To expand their business, people export their products and make contacts overseas. Finding buyers overseas not only doubles the turnover but it also increase the worth and credibility of the exporting company. However, there are few drawbacks in this type of transaction. Sometimes, buyers do not pay promptly and the seller has to suffer but the business world has developed few methods to ensure fair dealing.
Letter of credit and documentary credit are the prime examples of today’s methods to guarantee the payment. There is a fine line between these methods. That’s why. Most of the people they are same and they are often referred as interchangeable.
Though, the basic function of both methods is same but there are few small technical differences that make a distinction. A letter of credit makes the buyer’s bank a party and that bank pledges to pay for the goods whereas documentary credit involves buyer’s bank just as facilitator. Bank has no responsibility in the latter method.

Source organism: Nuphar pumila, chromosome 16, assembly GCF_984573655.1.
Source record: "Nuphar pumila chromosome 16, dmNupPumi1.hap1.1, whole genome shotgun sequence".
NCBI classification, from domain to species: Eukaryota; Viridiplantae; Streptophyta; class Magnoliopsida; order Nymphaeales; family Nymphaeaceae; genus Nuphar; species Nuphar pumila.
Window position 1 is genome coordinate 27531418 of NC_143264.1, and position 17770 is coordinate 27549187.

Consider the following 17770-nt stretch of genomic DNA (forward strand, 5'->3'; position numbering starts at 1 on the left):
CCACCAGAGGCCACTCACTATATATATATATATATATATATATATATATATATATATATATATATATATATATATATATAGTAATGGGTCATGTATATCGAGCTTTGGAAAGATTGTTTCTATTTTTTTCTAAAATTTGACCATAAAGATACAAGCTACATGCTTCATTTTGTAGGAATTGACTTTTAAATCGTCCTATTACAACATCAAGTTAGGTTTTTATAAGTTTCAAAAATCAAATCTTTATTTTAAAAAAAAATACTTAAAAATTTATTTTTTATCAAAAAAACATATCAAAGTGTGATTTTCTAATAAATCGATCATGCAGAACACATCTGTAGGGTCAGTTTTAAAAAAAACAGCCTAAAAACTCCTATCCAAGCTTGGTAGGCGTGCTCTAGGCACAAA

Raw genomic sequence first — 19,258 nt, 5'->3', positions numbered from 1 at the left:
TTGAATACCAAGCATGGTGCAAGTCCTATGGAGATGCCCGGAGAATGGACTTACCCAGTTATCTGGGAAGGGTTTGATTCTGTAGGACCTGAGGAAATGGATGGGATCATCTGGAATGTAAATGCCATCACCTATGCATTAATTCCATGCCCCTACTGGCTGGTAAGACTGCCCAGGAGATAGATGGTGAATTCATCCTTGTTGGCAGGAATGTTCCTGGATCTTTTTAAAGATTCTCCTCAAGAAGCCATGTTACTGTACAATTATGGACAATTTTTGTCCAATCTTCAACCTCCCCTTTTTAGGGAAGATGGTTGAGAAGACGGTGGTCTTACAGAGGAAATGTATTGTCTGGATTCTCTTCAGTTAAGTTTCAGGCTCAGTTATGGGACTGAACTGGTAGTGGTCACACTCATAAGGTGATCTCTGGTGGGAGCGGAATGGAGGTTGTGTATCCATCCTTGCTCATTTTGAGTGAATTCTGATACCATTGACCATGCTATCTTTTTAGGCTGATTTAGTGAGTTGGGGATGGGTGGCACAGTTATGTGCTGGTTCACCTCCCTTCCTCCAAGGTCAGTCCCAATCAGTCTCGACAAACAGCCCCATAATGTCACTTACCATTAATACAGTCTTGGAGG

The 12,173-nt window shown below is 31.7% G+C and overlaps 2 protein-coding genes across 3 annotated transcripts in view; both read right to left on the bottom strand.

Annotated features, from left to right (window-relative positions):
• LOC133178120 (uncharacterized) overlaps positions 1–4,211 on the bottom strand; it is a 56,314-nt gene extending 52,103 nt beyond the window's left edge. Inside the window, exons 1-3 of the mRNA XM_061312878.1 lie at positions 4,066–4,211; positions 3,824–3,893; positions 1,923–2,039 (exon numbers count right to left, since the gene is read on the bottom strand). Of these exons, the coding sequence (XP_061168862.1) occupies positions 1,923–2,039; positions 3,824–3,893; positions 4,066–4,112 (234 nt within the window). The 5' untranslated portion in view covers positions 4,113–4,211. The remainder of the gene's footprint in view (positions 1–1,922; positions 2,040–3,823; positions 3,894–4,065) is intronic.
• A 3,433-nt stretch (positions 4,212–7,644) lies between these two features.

A letter of credit is a trustworthy method and that is why most of the sellers prefer this method of payment. On the other hand, documentary credit is not a reliable method because the bank is not responsible for the payment if the buyer backs out. However, the documentary collection is safe when the seller is sending goods by boat. In this case, the shipping company won’t release the goods unless the bill is paid and buyer will have to pay the draft first to pay the bill.
Moreover, documentary credit or collection takes a lot more time as the seller needs to send the shipping first along with the draft for payment. The bank acts as a middleman and dispatches this draft to the buyer and when the buyer pays the amount then the transaction is complete.
There is another difference in the expenses. A documentary credit is lot cheaper than the letter of credit because the bank charges a significant amount of money in latter method. This is because the bank is guarantor in letter of credit of method.